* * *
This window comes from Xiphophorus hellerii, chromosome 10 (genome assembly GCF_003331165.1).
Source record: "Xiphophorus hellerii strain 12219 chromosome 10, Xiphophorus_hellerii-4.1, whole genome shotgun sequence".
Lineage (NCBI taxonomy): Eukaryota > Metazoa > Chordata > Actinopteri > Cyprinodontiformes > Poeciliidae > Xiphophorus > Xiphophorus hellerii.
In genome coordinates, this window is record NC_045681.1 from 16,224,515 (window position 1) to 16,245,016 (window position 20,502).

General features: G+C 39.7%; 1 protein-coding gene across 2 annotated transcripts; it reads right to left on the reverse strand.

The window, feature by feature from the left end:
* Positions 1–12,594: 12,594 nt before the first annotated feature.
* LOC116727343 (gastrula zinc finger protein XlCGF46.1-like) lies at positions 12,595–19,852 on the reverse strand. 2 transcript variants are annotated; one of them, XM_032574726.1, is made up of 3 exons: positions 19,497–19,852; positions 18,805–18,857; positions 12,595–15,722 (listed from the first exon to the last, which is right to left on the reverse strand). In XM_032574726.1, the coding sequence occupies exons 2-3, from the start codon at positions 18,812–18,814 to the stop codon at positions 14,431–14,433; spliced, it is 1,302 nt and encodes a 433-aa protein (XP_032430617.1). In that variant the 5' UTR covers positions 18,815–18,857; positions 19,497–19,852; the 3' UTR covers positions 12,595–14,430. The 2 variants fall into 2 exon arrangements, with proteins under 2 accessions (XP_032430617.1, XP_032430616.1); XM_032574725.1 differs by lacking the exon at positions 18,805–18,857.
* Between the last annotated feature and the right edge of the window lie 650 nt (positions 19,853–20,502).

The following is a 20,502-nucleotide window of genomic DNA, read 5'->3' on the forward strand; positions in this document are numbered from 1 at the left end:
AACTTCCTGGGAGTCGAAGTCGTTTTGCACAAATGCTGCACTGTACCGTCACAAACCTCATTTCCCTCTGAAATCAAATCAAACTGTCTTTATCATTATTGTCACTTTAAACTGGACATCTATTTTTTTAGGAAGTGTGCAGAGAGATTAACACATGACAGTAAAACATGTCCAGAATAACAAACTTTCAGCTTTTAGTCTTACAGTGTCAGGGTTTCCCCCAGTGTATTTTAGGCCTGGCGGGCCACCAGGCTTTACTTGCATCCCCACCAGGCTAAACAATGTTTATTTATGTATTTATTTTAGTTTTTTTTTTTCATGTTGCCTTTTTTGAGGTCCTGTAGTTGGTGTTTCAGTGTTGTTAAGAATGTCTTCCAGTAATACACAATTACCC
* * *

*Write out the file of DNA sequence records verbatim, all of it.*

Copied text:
This window comes from Xiphophorus hellerii, chromosome 10 (genome assembly GCF_003331165.1).
Source record: "Xiphophorus hellerii strain 12219 chromosome 10, Xiphophorus_hellerii-4.1, whole genome shotgun sequence".
Lineage (NCBI taxonomy): Eukaryota > Metazoa > Chordata > Actinopteri > Cyprinodontiformes > Poeciliidae > Xiphophorus > Xiphophorus hellerii.
In genome coordinates, this window is record NC_045681.1 from 16,224,515 (window position 1) to 16,245,016 (window position 20,502).

General features: G+C 39.7%; 1 protein-coding gene across 2 annotated transcripts; it reads right to left on the reverse strand.

The window, feature by feature from the left end:
* Positions 1–12,594: 12,594 nt before the first annotated feature.
* LOC116727343 (gastrula zinc finger protein XlCGF46.1-like) lies at positions 12,595–19,852 on the reverse strand. 2 transcript variants are annotated; one of them, XM_032574726.1, is made up of 3 exons: positions 19,497–19,852; positions 18,805–18,857; positions 12,595–15,722 (listed from the first exon to the last, which is right to left on the reverse strand). In XM_032574726.1, the coding sequence occupies exons 2-3, from the start codon at positions 18,812–18,814 to the stop codon at positions 14,431–14,433; spliced, it is 1,302 nt and encodes a 433-aa protein (XP_032430617.1). In that variant the 5' UTR covers positions 18,815–18,857; positions 19,497–19,852; the 3' UTR covers positions 12,595–14,430. The 2 variants fall into 2 exon arrangements, with proteins under 2 accessions (XP_032430617.1, XP_032430616.1); XM_032574725.1 differs by lacking the exon at positions 18,805–18,857.
* Between the last annotated feature and the right edge of the window lie 650 nt (positions 19,853–20,502).

The following is a 20,502-nucleotide window of genomic DNA, read 5'->3' on the forward strand; positions in this document are numbered from 1 at the left end:
AACTTCCTGGGAGTCGAAGTCGTTTTGCACAAATGCTGCACTGTACCGTCACAAACCTCATTTCCCTCTGAAATCAAATCAAACTGTCTTTATCATTATTGTCACTTTAAACTGGACATCTATTTTTTTAGGAAGTGTGCAGAGAGATTAACACATGACAGTAAAACATGTCCAGAATAACAAACTTTCAGCTTTTAGTCTTACAGTGTCAGGGTTTCCCCCAGTGTATTTTAGGCCTGGCGGGCCACCAGGCTTTACTTGCATCCCCACCAGGCTAAACAATGTTTATTTATGTATTTATTTTAGTTTTTTTTTTTCATGTTGCCTTTTTTGAGGTCCTGTAGTTGGTGTTTCAGTGTTGTTAAGAATGTCTTCCAGTAATACACAATTACCC